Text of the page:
Catholic Culture News
Catholic Culture News

Catholic World News News Feature

Bangalore: Catholics condemn government after church desecration September 22, 2008

More than 3,000 stunned Catholics gathered in sorrow at St. James church at Marianapalaya, a Bangalore suburb, on Sunday after the church was found desecrated.

Eighteen locks of the church had been broken by the intruders who entered in the early morning hours, broke into the tabernacle, and scattered the Sacred Species around the sanctuary. The vandals also threw vestments and other articles around the sacristy.

"This is an attempt to terrify our people," Father Joseph Menezes, the vicar of the parish, which numbers about 5,000 Catholics, told CWN. "See what they have done. It has been done by people who know what hurts our people (Catholics) most," said Father Menezes pointing to the tabernacle.

As the news of the desecration spread, shocked Catholics assembled around the church, voicing their outrage at the Hindu-nationalist Bharatiya Janata Party (BJP) governing the Indian state. Hundreds of police officers around the church were kept busy controlling the protest, with dozens of reporters recording the events.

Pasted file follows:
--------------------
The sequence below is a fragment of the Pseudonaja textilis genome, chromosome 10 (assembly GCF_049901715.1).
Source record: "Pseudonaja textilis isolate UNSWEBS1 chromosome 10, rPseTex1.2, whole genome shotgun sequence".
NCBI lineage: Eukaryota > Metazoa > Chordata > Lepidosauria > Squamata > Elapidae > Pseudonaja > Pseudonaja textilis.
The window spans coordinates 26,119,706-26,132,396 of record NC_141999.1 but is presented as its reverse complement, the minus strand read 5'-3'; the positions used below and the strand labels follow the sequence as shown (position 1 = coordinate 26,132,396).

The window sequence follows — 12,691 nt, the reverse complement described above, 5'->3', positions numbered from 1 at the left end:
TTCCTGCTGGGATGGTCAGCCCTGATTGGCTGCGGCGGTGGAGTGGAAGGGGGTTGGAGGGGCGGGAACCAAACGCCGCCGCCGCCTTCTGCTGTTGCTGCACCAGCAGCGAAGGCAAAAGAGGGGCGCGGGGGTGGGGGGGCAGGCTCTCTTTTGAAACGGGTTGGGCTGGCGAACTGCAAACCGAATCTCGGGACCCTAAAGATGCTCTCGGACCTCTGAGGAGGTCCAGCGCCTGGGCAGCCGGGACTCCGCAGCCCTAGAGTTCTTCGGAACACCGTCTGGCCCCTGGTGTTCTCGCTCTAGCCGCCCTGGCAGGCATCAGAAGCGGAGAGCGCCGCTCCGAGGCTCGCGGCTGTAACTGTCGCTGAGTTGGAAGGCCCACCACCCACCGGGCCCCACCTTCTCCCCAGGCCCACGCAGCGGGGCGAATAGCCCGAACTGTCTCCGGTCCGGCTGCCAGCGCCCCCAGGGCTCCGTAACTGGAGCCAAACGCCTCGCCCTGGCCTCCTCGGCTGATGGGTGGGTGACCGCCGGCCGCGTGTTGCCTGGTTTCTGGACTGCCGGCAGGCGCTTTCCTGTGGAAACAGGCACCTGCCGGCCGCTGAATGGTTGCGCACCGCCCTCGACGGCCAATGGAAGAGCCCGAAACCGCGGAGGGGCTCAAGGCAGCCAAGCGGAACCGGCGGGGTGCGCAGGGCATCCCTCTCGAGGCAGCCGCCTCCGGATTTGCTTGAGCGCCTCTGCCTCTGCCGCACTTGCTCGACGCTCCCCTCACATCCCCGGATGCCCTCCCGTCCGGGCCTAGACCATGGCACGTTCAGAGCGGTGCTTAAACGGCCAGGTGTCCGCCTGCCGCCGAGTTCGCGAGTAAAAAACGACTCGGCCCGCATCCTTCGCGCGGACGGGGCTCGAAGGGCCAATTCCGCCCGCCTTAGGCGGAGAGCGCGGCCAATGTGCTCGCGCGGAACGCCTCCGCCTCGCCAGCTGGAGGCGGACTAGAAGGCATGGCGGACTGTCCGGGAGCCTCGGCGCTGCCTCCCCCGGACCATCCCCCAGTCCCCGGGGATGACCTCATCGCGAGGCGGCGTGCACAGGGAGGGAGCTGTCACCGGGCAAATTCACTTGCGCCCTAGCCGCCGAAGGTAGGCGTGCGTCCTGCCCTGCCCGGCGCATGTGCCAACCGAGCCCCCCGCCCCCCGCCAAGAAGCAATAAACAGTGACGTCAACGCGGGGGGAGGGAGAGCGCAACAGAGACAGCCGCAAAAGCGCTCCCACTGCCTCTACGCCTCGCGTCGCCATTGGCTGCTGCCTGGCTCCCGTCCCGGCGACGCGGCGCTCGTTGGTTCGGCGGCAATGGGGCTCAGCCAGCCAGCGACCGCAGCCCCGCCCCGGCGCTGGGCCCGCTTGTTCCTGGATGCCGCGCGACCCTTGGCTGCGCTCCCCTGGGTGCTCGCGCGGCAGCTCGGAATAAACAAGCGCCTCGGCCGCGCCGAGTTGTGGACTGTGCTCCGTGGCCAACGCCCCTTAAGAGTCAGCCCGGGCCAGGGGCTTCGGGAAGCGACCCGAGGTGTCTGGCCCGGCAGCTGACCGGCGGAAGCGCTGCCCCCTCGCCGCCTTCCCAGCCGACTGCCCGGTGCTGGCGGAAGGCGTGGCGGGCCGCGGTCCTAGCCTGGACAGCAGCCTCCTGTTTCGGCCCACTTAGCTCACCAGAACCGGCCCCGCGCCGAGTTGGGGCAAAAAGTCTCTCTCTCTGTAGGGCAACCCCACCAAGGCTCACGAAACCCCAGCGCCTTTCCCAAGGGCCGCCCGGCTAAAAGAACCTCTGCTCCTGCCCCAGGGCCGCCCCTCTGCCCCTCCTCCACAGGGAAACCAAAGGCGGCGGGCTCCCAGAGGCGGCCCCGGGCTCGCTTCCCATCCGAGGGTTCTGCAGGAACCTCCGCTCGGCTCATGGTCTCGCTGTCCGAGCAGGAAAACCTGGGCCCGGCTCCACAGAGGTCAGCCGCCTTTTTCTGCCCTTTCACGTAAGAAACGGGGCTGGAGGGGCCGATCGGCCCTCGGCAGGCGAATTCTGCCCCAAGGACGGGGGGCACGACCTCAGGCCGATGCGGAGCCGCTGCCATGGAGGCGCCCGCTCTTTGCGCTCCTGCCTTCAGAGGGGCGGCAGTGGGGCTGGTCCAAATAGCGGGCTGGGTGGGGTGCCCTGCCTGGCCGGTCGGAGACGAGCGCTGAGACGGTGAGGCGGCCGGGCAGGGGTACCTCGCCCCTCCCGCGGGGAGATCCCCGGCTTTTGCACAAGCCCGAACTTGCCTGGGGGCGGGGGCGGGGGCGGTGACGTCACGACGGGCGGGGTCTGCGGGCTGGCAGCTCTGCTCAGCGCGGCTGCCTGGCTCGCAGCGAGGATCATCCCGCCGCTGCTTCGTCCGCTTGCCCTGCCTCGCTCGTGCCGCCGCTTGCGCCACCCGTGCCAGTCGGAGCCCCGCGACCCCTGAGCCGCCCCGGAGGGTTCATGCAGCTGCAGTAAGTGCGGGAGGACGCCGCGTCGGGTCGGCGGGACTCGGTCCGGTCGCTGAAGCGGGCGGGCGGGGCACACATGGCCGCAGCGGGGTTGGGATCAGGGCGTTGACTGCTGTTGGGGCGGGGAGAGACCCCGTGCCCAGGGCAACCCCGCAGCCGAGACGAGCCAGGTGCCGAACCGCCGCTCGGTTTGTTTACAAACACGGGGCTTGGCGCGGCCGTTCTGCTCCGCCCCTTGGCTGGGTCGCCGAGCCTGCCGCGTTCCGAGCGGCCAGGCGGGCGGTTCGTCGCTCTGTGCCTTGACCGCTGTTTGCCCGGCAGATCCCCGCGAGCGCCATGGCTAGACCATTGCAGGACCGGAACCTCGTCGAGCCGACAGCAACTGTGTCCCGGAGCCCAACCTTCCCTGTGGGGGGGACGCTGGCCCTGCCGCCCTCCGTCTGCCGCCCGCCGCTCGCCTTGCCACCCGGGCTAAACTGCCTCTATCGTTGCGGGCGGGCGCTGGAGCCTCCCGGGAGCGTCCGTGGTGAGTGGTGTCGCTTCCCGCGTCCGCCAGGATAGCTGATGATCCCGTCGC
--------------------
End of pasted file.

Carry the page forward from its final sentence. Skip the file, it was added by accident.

"We have seen on TV these days churches being attacked in Orissa and other areas. But I never expected this will happen in Bangalore," lamented Sunita Vinod, a Catholic parishioner. Meanehile elderly women were standing before the closed main door of the church, praying the Rosary in reparation for the descration.

Some furious Catholics even burnt the portraits of B. S. Yeddyurappa, chief minister of the Karnataka state, of which Bangalore is the capital. Catholics charged that "inaction and encouragement" by the BJP government had led to the explosion of violence by Hindu mobs.

The desecration of the church came exactly a week after a dozen churches of different denominations were attacked in and around Mangalore, along the west coast of the state. Hindu fundamentalist groups even held a press conference to claim responsibility for that campaign of religious violence.

Shockingly, the BJP chief minister of Karnataka chose not to take action against the Hindu groups, and went so far as to rationalize the attacks as a response to the allegations that Christians were seeking to convert Hindus. Since the government issued that reaction, 15 more churches have been desecrated in different parts of the state.

Archbishop Bernard Moras of Bangalore-- who returned from a trip to Israel on September 22-- severely berated the BJP leadership. After meeting with Yeddyurappa, the chief minister, the archbishop told reporters that he had told the BJP leader that Christians are "very hurt and upset with your government."

"Desecration of the tabernacle is descration of the Body of Christ," Archbishop Moras said. "We are prepared to give our lives against this."